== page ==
Introduction classification chemical structures and occurrence of flavonoids in plant foods

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Clinical observations, basic science and several epidemiological studies have contributed to an emerging body of evidence for a potential role of flavonoids in the prevention of cardiovascular disease (CVD) (Hollman and Katan, 1999). Flavonoids have been shown to inhibit the oxidation of plasma low-density lipoprotein (LDL), decrease platelet function and to modulate cytokines and eicosanoids involved in inflammatory responses (De Whalley et al., 1990; Murphy et al., 2003). Several epidemiological studies suggest a protection of a high flavonoid intake on the mortality of coronary heart disease (CHD) (Hollman et al., 1996a; Rimm et al., 1996a; Knekt et al., 1996; Yochum et al., 1999). Some prospective studies on major flavonoid sources, such as tea, have, however, shown large discrepancies in the relative risk (RR) of death from CHD with RRs ranging from 0.42 (Hertog et al., 1993a), 0.62 (Yochum et al., 1999), 1.08 (Rimm et al., 1996a), to 1.6 (Hertog et al., 1997). Also a recent study on the risk of CVD in women failed to show a protective effect of flavonoid intake on the risk of CVD (Sesso et al., 2003). Although the picture from epidemiological studies on the relationship between risk of CVD and intake of flavonoids is inconsistent, the majority of the studies suggest an inverse association between intake of flavonoids and the risk of CVD, which is supported by basic and clinical studies on flavonoids, indicating that flavonoids may have a protective action that deserves further investigations before final conclusions can be drawn.

*The author previously published under the name S.E. Nielsen.

Biosynthetic Flavonoid Pathway Fruits
Fig. 9.1 Biosynthesis pathways of dietary flavonoids in plants.

The flavonoids constitute a large class of polyphenols that are found ubiquitously in the plant kingdom and are thus present in fruits and vegetables regularly consumed by humans. They account for a variety of colours in flowers, berries and fruits, from yellow to red and dark purple. The flavonoids are biosynthesised from phenylalanine (ring B) and three acetate units (ring A), giving the chalcones as the first identifiable intermediate (see Fig. 9.1) (Herbert, 1989). Ring closure of the chalcones gives rise to the flavanones, which can be further oxidised or derivatised to flavanonols, flavones or flavonols. Reduction of the carbonyl group in the 4-position and subsequent removal of the hydroxyl group result in the formation of the catechins, whereas oxidation of the C-ring affords the anthocyanins. Rearrangement of the flavonoid skeleton by an intramolecular 1,2-shift of the B-ring gives the isoflavonoids. Substituents such as hydroxyl, methoxyl and sugar moieties give rise to a multitude of different compounds, and more than 4000 different naturally occurring flavonoids have so far been described (Middleton and Kandaswami, 1994).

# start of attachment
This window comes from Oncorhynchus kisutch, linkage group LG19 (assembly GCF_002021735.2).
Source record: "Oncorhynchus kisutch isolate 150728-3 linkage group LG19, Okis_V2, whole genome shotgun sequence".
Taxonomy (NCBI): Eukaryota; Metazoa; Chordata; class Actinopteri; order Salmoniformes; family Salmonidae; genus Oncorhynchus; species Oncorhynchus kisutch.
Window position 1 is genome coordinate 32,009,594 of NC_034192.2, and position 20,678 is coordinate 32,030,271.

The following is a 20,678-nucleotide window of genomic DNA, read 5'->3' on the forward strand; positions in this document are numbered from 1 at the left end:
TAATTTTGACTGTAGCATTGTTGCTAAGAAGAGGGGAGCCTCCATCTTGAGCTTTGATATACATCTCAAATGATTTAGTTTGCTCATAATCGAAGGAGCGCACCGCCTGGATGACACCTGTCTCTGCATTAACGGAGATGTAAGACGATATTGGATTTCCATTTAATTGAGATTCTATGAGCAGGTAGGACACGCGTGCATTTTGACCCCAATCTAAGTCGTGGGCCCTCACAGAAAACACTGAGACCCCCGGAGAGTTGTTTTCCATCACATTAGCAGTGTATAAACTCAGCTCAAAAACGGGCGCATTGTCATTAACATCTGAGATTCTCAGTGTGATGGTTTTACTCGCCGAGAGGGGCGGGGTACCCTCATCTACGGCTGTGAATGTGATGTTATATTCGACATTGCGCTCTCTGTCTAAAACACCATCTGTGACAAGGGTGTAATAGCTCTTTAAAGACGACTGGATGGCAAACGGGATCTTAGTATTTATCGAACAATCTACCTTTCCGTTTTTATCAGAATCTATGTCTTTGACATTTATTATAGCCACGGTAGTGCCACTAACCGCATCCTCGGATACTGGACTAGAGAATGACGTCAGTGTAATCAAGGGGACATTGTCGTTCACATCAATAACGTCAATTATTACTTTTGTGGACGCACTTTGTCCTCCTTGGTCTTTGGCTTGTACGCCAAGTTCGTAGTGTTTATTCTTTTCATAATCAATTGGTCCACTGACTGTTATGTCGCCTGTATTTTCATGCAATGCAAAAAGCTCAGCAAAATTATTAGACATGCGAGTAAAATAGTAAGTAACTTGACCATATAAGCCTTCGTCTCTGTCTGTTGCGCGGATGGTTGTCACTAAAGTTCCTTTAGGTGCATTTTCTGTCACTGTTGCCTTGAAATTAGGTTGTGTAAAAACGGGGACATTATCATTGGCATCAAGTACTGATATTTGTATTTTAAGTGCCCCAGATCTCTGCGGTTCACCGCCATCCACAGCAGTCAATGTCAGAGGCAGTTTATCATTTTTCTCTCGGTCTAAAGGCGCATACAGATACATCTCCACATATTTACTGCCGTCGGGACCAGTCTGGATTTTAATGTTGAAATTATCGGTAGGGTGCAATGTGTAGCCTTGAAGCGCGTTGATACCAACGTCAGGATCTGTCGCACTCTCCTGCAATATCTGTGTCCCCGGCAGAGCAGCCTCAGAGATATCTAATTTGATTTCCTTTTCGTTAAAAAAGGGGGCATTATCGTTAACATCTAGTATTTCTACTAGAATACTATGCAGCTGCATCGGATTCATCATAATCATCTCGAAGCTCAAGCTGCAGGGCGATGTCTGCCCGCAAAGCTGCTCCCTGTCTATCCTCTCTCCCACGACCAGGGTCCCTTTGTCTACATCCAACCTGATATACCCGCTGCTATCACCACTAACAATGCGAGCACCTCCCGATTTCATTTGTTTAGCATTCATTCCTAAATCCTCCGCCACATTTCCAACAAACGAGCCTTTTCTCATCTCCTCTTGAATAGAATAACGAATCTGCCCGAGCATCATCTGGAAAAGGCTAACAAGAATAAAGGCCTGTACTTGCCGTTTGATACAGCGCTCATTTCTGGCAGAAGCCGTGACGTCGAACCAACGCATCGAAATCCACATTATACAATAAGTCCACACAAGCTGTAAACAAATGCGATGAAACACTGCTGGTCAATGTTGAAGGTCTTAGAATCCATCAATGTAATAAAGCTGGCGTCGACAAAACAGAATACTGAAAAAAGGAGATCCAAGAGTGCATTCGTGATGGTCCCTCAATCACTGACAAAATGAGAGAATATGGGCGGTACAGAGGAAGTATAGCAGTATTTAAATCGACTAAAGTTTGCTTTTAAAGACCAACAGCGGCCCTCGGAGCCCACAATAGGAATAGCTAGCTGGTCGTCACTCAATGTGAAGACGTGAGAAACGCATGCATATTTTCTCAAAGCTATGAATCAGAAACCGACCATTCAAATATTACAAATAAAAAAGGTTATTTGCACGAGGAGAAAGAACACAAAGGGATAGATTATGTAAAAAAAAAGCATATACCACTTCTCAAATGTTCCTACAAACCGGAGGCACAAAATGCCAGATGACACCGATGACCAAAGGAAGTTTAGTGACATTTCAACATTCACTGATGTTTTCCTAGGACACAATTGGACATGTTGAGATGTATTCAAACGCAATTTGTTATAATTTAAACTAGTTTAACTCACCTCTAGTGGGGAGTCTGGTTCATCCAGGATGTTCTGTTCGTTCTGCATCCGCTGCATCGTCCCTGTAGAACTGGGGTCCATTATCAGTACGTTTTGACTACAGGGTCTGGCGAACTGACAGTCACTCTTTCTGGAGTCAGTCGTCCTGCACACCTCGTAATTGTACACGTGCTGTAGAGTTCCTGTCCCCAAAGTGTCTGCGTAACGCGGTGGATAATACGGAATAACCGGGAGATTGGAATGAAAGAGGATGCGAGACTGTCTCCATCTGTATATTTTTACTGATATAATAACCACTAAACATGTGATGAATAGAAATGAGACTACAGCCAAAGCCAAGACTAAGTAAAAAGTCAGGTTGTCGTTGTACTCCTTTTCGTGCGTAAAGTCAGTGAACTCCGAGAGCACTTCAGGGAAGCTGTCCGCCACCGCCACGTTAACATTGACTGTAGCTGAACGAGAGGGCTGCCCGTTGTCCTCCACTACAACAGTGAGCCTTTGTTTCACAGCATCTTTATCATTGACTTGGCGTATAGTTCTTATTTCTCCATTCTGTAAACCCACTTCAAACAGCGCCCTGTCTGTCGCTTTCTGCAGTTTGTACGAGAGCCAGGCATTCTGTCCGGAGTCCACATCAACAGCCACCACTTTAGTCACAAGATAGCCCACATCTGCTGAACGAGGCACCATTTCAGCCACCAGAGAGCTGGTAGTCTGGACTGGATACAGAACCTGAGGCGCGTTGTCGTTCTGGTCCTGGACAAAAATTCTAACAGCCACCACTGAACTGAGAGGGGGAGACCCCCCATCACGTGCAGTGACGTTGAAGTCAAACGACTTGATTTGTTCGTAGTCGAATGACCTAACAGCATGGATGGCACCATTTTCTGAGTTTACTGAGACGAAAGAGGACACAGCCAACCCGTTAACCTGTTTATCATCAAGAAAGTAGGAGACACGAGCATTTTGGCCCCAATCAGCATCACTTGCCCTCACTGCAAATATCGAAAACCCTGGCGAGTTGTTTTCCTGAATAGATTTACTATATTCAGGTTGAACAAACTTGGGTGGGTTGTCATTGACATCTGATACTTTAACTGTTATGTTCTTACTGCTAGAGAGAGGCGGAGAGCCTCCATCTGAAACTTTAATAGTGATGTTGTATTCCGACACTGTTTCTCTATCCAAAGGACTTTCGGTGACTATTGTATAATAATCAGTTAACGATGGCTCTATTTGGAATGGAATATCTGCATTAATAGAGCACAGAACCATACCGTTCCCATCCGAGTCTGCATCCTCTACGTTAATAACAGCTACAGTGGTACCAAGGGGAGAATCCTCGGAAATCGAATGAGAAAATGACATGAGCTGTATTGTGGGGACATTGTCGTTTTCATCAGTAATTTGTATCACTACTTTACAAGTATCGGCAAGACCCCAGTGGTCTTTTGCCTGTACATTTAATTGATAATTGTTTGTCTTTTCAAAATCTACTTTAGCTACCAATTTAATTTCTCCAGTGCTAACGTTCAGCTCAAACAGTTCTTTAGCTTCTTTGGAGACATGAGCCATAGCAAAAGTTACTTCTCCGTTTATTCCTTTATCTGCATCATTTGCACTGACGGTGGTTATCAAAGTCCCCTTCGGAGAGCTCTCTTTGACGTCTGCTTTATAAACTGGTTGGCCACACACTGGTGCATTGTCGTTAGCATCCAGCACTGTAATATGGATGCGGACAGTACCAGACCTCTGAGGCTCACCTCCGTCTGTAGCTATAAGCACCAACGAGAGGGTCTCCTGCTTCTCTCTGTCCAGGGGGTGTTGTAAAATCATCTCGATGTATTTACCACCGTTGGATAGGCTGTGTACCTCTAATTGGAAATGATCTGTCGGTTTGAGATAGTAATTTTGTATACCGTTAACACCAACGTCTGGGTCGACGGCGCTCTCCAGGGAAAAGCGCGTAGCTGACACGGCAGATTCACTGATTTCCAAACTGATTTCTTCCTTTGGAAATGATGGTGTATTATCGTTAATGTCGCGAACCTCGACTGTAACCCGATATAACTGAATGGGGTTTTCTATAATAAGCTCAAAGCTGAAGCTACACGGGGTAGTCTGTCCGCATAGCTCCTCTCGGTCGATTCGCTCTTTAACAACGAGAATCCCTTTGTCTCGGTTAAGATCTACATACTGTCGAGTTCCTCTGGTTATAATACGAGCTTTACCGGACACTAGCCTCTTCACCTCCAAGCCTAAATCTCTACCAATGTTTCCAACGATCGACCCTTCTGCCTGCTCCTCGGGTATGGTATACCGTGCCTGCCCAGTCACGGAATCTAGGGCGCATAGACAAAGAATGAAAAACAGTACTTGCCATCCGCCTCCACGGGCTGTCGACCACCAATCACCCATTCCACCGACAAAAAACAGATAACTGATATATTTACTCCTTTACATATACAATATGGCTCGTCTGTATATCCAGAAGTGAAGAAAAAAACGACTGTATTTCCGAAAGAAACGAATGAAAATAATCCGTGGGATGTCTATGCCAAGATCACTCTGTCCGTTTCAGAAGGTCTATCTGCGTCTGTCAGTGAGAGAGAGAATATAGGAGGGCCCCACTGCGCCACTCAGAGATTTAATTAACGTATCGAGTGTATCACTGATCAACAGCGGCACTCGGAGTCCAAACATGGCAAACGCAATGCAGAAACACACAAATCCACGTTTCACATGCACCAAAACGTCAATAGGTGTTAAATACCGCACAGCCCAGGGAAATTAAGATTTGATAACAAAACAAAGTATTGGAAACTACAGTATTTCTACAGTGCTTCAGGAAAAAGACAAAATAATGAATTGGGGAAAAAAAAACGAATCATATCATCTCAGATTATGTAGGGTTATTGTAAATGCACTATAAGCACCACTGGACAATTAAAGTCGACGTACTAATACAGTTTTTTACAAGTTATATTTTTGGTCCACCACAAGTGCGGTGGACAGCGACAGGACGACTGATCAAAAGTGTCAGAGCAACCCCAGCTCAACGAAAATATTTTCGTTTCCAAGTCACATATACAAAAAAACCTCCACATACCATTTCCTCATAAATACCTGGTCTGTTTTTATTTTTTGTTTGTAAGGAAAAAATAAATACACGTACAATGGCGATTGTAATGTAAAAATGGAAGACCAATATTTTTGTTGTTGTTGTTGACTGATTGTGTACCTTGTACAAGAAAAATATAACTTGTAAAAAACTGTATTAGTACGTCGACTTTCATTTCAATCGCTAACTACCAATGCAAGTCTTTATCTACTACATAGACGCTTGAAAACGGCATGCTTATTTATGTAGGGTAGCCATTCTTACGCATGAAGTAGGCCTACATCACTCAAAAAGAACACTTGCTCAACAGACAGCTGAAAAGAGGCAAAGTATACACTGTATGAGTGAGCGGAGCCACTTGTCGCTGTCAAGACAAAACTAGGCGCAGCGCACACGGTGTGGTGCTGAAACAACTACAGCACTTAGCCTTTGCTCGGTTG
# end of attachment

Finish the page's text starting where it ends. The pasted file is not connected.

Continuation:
In plants, the majority of the flavonoids are found as glycosides with different sugar groups linked to one or more of the hydroxyl groups. They are mainly found in the outer parts of the plants, such as leaves, flowers and fruits, whereas the content in stalks and roots is usually very limited. The flavonoids located in the upper surface of the leaf or in the epidermal cells, have a role to play in the physiological survival of plants. They contribute to the disease resistance of the plant, either as constitutive antifungal agents or as phytoalexins (Harborne and Williams 2000). The flavonoids have also UV-B-protecting properties. They absorb light in the 280 ± 315 nm region, and with their almost universal presence in green leaves, they protect the underlying photosynthetic tissues from damage (Harborne and Williams, 2000). Also in the peel of fruits, the flavonoids can act as UV-B filters, e.g. in apple skin, quercetin glycosides have UV-B protective capacity and accumulates in the skin of certain apple sorts, when exposed to UV-B radiation (Solovchenko and Schmitz-Eiberger, 2003).

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